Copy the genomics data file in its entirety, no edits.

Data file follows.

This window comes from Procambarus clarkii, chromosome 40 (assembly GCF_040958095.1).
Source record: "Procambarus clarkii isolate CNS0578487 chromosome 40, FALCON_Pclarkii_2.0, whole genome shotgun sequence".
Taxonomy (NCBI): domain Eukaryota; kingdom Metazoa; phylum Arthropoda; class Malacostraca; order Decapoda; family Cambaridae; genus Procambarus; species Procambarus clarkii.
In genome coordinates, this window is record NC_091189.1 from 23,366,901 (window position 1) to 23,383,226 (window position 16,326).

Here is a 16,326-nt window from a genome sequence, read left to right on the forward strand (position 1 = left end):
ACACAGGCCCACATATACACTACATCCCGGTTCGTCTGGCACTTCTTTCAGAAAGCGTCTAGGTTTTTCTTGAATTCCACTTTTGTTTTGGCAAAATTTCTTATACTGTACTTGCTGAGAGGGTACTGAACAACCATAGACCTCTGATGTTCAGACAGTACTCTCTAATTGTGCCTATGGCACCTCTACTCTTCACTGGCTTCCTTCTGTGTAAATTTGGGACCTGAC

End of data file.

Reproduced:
This window comes from Procambarus clarkii, chromosome 40 (assembly GCF_040958095.1).
Source record: "Procambarus clarkii isolate CNS0578487 chromosome 40, FALCON_Pclarkii_2.0, whole genome shotgun sequence".
Taxonomy (NCBI): domain Eukaryota; kingdom Metazoa; phylum Arthropoda; class Malacostraca; order Decapoda; family Cambaridae; genus Procambarus; species Procambarus clarkii.
In genome coordinates, this window is record NC_091189.1 from 23,366,901 (window position 1) to 23,383,226 (window position 16,326).

Here is a 16,326-nt window from a genome sequence, read left to right on the forward strand (position 1 = left end):
ACACAGGCCCACATATACACTACATCCCGGTTCGTCTGGCACTTCTTTCAGAAAGCGTCTAGGTTTTTCTTGAATTCCACTTTTGTTTTGGCAAAATTTCTTATACTGTACTTGCTGAGAGGGTACTGAACAACCATAGACCTCTGATGTTCAGACAGTACTCTCTAATTGTGCCTATGGCACCTCTACTCTTCACTGGCTTCCTTCTGTGTAAATTTGGGACCTGAC